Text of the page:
NIMH » News. Latest Science News Brain “Relay” Also Key to Holding Thoughts in Mind • Press Release Long overlooked as a mere “relay,” an egg-like structure in the middle of the brain also turns out to play a pivotal role in tuning-up thinking circuity. A trio of studies in mice are revealing that the thalamus sustains the ability to distinguish categories and hold thoughts in mind. It might even become a target for interventions for psychiatric disorders marked by working memory problems, such as schizophrenia. Continue reading More Latest Media More NIMH Images Image Description: SUMA surface mapping of brain imageImage Details: 1,335 KB / jpg (Highest Resolution) Visit NIMH Image Library Press Resources. Neuroskeptic - Science, health and medical journals, full text articles and books. Science News, Articles, and Information. Science, Medicine, and Techology. The Chameleon Effect and Chartrand & Bargh Experiments.
Also called unintentional mirroring, the chameleon effect usually applies to people who are getting along so well, each tend to mimic each other's body posture, hand gestures, speaking accents, among others. This was confirmed by the Chartrand and Bargh experiments. The perfect description of the chameleon effect is the cliché saying: "Imitation is the best form of flattery. " In interpersonal relations, often times mimicking another's body language can increase our likeability. According to Chartrand and Bargh, the chameleon effect is the natural tendency to imitate another person's speech inflections and physical expressions.
Statement of the Problem In 1999, two professors of Psychology at New York University conducted experiments that will study the phenomenon of the chameleon effect. Methodology In Chartrand and Bargh's first experiment, 78 individuals were asked to have a one-on-one talk with one of the experimenters. Results Conclusion Sources The Chameleon Effect We're All Copycats. Even Yeast Mothers Sacrifice All for Their Babies | ucsf.edu.
A mother’s willingness to sacrifice her own health and safety for the sake of her children is a common narrative across cultures — and by no means unique to humans alone. Female polar bears starve, dolphin mothers stop sleeping and some spider moms give themselves as lunch for their crawly babies’ first meal. Now an unexpected discovery at the University of California, San Francisco (UCSF) shows that even yeast “mothers” do it, giving all to their offspring — even at the cost of their own lives. As described this week in the journal Science, the UCSF scientists found that the yeast Saccharomyces cerevisiae ensures the health of its budding offspring by pushing essential internal structures known as mitochondria into them. Mitochondria are the mini powerhouses of living cells, supplying the chemical energy all yeast and higher life forms need to survive.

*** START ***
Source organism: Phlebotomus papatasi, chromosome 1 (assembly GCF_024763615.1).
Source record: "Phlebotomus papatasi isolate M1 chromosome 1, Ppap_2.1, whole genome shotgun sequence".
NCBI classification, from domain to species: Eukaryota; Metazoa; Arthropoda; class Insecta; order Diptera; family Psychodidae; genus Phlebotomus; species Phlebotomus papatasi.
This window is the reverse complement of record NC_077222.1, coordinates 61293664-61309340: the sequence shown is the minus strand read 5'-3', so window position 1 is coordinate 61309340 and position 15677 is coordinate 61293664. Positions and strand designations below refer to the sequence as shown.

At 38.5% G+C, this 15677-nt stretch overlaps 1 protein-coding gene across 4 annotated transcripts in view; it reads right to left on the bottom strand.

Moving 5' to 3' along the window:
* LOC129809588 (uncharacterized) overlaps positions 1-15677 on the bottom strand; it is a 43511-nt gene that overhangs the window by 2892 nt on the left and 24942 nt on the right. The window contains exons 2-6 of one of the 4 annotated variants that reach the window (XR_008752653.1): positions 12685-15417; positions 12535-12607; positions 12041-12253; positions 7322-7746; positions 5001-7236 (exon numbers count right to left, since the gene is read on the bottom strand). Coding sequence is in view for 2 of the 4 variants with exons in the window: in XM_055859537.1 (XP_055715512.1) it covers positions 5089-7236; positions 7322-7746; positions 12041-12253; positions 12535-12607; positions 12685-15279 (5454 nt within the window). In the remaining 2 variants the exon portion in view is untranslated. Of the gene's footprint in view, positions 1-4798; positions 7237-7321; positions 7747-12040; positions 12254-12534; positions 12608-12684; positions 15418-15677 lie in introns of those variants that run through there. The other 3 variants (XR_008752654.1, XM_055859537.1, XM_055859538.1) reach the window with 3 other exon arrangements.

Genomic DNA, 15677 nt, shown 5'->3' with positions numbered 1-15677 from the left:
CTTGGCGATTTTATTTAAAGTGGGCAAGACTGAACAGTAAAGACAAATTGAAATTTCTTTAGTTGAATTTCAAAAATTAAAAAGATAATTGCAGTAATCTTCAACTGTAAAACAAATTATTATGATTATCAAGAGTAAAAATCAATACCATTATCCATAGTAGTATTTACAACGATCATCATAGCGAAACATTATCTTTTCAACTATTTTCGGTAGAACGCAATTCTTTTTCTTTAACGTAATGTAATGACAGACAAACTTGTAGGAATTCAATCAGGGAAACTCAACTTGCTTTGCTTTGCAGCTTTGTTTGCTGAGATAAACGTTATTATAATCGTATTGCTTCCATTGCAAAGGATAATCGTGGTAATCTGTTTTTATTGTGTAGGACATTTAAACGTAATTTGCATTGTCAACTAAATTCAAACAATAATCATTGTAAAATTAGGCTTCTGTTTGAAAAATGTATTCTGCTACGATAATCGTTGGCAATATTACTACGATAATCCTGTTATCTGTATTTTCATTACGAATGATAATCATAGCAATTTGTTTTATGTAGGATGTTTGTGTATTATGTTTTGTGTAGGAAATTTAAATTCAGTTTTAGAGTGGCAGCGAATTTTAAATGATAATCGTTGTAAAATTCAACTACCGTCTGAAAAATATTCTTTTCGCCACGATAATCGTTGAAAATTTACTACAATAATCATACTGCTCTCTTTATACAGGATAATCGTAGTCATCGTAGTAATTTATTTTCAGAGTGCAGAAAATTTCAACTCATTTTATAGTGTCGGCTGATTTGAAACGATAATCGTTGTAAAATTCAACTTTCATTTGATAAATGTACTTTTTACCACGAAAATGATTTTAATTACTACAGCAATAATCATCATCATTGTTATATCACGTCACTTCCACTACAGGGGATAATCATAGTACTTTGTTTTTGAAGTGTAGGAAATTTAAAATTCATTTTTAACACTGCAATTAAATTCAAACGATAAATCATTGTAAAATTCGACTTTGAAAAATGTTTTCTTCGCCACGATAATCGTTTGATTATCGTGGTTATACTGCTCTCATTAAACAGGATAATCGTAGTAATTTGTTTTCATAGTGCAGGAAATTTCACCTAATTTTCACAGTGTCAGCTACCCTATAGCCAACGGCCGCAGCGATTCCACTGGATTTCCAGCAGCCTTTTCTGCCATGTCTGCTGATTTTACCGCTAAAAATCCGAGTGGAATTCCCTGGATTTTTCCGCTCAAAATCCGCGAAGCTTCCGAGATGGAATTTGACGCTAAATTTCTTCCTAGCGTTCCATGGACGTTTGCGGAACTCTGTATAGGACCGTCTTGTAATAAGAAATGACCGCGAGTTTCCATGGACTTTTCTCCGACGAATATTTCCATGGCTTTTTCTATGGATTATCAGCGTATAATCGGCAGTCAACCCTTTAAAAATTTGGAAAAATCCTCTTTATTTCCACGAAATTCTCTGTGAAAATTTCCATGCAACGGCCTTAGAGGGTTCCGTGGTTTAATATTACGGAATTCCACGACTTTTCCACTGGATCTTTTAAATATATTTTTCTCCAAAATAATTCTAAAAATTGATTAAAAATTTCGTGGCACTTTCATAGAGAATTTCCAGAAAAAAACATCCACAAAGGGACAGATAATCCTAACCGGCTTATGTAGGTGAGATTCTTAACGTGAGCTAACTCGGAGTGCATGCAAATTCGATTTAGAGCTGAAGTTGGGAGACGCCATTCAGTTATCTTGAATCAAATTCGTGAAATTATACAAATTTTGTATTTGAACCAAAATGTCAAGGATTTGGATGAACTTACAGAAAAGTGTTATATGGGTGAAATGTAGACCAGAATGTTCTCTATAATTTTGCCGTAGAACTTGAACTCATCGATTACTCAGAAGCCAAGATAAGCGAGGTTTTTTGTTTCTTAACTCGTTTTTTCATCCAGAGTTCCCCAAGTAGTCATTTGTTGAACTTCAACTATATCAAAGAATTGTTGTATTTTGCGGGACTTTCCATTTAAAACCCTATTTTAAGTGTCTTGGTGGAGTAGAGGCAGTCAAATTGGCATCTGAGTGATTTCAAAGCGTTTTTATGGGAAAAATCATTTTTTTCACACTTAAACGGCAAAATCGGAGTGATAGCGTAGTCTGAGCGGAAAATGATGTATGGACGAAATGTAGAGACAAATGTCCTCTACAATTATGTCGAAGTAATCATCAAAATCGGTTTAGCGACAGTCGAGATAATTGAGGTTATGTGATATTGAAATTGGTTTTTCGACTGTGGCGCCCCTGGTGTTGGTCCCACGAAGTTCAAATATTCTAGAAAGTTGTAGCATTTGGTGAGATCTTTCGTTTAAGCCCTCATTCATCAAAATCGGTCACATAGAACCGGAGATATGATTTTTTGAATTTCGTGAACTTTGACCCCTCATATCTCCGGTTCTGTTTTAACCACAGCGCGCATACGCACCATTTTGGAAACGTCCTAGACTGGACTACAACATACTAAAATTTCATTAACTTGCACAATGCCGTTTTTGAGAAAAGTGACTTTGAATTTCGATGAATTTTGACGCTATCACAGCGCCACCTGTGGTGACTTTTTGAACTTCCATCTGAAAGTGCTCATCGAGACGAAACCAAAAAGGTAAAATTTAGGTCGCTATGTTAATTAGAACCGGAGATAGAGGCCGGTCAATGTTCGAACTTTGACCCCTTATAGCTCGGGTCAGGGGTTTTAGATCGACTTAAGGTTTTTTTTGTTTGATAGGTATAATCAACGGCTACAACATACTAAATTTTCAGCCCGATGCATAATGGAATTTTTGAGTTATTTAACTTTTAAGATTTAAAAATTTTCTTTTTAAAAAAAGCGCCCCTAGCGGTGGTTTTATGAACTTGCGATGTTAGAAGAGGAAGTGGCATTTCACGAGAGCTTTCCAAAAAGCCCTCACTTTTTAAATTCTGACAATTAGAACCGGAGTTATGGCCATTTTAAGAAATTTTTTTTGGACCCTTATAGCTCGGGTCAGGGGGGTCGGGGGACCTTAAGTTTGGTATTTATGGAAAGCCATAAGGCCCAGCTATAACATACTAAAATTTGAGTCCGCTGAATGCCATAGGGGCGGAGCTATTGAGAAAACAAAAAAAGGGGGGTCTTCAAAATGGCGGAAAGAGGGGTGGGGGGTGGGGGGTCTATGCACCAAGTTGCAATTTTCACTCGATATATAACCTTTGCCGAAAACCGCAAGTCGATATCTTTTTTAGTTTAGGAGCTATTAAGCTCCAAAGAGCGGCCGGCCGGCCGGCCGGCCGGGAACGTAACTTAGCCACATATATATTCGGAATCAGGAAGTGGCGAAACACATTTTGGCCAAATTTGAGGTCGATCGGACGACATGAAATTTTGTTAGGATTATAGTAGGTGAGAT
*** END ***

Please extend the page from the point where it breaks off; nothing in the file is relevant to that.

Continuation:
Wallace Marshall, PhD “The mom will pump in as many as [the bud] needs,” said Marshall. But not all cells divide evenly. Penguin Mexican waves follow traffic rules › News in Science (ABC Science) News in Science Tuesday, 17 December 2013 Katie SilverABC Penguin shuffle The co-ordinated way Emperor penguins move in a huddle follows the same stop-and-go movements of cars navigating their way through traffic, researchers have found. One small move by an individual penguin affects its neighbour and creates a wave of movement that ripples through the huddle, say the researchers publishing today in the New Journal of Physics.
"A travelling wave can be triggered by any penguin in a huddle," says co-author Dr Daniel Zitterbart from the Alfred Wegener Institute in Germany. The findings follow more than two years of observing colonies of emperor penguins in Antarctica. Earlier research has shown that penguins move "in a co-ordinated way, like a Mexican wave in a stadium," according to Zitterbart. "So if they want to move, they don't need to break up - they can just move together. " This means penguins can keep moving while still huddled together to keep warm. Traffic jam rules. Giant Honeybees Use Shimmering 'Mexican Waves' To Repel Predatory Wasps -- ScienceDaily. The phenomenon of "shimmering" in giant honeybees, in which hundreds—or even thousands—of individual honeybees flip their abdomens upwards within a split-second to produce a Mexican Wave-like pattern across the bee nest, has received much interest but both its precise mode of action and its purpose have long remained a mystery.